Discover more from 2% with Michael Easter
The numbers on rucking and injuries + two bonus exercises
These stats will change how you exercise.
Hey everyone! Last week we helped you find a good weight to ruck with. This week we'll talk about injuries and as a bonus, I'll give two exercises that can help make you more injury-resistant. This is the final email of October’s four-part rucking series. If someone forwarded you this email, you can get all future emails by subscribing here.
You are antifragile
One of the biggest concerns I hear about rucking is around injuries. The basic reaction is that having weight on your back can’t be good for your back. Or knees. Or (insert any other random body part). Before we explain why the opposite is often true, let’s back up and talk about exercise injuries in general.
The thinker Nassim-Nicholas Taleb in his book Antifragile writes: “Some things benefit from shocks; they thrive and grow when exposed to volatility, randomness, disorder, and stressors and love adventure, risk, and uncertainty.”
He points out that we don’t have a word for these kinds of things. “(They are) beyond resilience or robustness. The resilient resists shocks and stays the same.” He proposes the word “antifragile” to describe the phenomenon. “The antifragile,” he writes, “gets better (after stress).”
Humans are antifragile and exercise is a great example of our antifragility. If we stress our bodies with a run, they adapt by improving our cardiovascular fitness, which moves us away from disease. If we stress our bodies by lifting weights, we rebuild more strength and muscle so we’re better able to handle the weight next time (this also moves us away from disease!).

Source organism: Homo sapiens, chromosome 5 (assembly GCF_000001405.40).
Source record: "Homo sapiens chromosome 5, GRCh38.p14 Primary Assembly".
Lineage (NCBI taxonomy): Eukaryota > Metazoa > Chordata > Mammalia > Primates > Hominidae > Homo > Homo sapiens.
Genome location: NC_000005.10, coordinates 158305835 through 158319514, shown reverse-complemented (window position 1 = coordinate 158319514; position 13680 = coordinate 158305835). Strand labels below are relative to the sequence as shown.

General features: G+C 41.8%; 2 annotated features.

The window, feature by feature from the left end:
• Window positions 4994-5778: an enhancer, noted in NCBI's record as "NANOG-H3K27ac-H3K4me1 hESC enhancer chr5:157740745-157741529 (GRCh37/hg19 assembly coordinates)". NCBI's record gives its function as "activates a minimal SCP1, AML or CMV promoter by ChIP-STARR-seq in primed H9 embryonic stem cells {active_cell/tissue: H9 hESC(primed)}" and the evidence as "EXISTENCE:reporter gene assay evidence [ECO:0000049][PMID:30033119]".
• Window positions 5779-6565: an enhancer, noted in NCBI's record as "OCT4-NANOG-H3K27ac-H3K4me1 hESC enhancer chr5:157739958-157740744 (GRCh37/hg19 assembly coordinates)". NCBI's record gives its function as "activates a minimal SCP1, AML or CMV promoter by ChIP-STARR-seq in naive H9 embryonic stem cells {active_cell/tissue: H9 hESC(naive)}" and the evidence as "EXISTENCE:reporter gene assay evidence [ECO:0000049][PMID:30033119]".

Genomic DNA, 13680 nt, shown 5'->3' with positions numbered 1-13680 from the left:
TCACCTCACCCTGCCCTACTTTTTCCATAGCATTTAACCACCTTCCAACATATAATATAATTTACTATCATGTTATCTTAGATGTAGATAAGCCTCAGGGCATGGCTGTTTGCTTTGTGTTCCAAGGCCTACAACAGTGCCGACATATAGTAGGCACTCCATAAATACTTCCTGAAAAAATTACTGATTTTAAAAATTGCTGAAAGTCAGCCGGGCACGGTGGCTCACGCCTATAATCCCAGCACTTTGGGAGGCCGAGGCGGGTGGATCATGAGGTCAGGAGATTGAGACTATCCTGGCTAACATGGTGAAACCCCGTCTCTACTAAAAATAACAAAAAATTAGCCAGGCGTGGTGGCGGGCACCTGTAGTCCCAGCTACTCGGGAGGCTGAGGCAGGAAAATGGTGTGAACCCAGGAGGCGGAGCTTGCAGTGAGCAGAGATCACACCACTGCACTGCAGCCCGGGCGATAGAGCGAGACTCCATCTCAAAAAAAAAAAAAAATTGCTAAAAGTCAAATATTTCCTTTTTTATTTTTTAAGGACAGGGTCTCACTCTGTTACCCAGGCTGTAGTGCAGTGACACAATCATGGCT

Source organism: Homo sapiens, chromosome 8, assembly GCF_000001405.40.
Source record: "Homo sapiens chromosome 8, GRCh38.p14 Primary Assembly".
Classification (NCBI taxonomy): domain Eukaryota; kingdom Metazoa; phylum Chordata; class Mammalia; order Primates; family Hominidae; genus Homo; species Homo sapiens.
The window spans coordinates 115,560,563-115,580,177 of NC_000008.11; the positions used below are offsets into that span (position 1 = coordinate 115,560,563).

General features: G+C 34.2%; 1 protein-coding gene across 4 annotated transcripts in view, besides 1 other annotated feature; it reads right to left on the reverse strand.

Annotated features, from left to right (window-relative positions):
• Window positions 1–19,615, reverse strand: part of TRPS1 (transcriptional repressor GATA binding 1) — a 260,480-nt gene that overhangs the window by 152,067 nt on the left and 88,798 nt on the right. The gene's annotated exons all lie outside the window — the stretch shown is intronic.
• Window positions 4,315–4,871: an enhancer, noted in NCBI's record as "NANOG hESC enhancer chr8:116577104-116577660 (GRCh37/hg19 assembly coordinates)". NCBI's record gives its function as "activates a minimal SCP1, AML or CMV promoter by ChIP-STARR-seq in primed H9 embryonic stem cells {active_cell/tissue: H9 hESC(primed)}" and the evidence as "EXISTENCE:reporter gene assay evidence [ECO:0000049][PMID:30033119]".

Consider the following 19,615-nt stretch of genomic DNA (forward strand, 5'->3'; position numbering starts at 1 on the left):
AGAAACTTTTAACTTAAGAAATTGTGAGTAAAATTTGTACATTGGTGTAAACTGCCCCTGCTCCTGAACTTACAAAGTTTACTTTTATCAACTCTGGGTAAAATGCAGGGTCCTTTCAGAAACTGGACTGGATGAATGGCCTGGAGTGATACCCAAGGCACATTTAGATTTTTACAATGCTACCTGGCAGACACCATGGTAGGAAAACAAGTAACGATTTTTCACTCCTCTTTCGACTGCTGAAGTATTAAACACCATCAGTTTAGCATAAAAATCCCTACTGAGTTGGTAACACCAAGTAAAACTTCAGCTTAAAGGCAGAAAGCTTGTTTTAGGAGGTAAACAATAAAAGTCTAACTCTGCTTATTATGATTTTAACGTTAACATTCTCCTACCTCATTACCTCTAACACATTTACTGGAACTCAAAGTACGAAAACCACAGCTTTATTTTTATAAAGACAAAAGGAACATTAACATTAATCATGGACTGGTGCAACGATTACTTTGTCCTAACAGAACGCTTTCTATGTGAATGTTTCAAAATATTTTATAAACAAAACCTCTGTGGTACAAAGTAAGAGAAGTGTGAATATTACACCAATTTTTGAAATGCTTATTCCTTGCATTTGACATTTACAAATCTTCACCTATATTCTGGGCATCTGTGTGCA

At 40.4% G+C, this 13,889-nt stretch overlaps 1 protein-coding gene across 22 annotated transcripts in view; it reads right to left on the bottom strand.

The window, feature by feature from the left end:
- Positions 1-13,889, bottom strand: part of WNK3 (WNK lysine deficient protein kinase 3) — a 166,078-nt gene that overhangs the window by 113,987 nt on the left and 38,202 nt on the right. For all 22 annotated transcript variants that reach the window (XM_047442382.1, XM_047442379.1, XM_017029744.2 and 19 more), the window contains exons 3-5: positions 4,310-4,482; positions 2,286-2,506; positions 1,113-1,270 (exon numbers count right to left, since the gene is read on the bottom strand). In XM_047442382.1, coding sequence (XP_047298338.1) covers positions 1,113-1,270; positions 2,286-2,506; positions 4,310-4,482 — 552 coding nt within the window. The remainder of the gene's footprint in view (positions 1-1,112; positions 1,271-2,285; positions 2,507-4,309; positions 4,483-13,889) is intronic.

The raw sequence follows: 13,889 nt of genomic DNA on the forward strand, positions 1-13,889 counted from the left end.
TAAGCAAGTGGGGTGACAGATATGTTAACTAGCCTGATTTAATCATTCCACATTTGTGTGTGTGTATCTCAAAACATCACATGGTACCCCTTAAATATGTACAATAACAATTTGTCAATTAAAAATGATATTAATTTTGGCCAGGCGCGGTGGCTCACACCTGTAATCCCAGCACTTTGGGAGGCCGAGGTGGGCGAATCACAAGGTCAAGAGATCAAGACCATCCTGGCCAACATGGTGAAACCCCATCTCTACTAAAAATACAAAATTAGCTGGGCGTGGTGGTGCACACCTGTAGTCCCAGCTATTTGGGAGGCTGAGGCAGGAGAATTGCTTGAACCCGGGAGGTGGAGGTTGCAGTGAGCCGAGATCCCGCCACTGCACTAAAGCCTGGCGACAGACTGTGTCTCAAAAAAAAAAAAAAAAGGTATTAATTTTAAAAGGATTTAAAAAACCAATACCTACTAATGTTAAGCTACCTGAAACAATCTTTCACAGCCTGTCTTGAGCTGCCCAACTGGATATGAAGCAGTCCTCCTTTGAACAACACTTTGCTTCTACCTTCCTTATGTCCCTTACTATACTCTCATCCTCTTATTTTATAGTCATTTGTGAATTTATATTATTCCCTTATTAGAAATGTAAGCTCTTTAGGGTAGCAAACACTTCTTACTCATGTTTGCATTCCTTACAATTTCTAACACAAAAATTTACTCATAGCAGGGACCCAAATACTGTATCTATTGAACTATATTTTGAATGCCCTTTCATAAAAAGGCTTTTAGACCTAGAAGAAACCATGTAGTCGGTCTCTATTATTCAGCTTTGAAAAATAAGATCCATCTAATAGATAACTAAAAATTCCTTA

In our modern world of comforts and conveniences, humans bloom after going through certain discomforts. Antifragility kicks in. We build back better and good things happen. Not just to our bodies, but also to our minds. We can encounter profound perspective shifts that increase our stress tolerance and allow us to find calm in the storm of life. (My book, The Comfort Crisis, talks more about this and identifies the specific discomforts we most need.)
But this also doesn’t mean more, harder exercise is always better. We need to find the stress sweet spot. If we never move, our muscles atrophy, our blood sugar and inflammation levels get out of whack, and we end up with pain and disease. On the opposite end, if we go from being sedentary to, say, running a half marathon, we might be able to finish but we’ll probably end up beat up and broken down.
The key is to surf the edges of our tolerance and comfort zone so those edges expand. But we shouldn't go so far that we fall off the edge and get injured.